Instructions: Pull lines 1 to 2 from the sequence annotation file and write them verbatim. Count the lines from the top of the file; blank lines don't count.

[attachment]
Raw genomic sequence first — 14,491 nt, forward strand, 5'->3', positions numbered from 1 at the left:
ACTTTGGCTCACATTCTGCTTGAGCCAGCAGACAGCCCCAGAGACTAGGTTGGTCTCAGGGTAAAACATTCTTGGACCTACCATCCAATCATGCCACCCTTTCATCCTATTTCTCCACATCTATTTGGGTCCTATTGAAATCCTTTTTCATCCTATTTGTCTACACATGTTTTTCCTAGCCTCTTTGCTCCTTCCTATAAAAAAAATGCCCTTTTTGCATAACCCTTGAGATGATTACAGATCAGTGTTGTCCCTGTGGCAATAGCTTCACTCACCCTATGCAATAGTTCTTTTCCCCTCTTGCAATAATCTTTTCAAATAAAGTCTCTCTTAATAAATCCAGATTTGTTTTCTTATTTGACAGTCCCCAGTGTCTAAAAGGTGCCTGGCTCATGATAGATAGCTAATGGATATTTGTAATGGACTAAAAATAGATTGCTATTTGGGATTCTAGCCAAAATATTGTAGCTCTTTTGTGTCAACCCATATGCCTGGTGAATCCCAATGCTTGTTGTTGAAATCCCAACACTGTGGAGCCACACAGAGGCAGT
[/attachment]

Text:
Raw genomic sequence first — 14,491 nt, forward strand, 5'->3', positions numbered from 1 at the left:
ACTTTGGCTCACATTCTGCTTGAGCCAGCAGACAGCCCCAGAGACTAGGTTGGTCTCAGGGTAAAACATTCTTGGACCTACCATCCAATCATGCCACCCTTTCATCCTATTTCTCCACATCTATTTGGGTCCTATTGAAATCCTTTTTCATCCTATTTGTCTACACATGTTTTTCCTAGCCTCTTTGCTCCTTCCTATAAAAAAAATGCCCTTTTTGCATAACCCTTGAGATGATTACAGATCAGTGTTGTCCCTGTGGCAATAGCTTCACTCACCCTATGCAATAGTTCTTTTCCCCTCTTGCAATAATCTTTTCAAATAAAGTCTCTCTTAATAAATCCAGATTTGTTTTCTTATTTGACAGTCCCCAGTGTCTAAAAGGTGCCTGGCTCATGATAGATAGCTAATGGATATTTGTAATGGACTAAAAATAGATTGCTATTTGGGATTCTAGCCAAAATATTGTAGCTCTTTTGTGTCAACCCATATGCCTGGTGAATCCCAATGCTTGTTGTTGAAATCCCAACACTGTGGAGCCACACAGAGGCAGT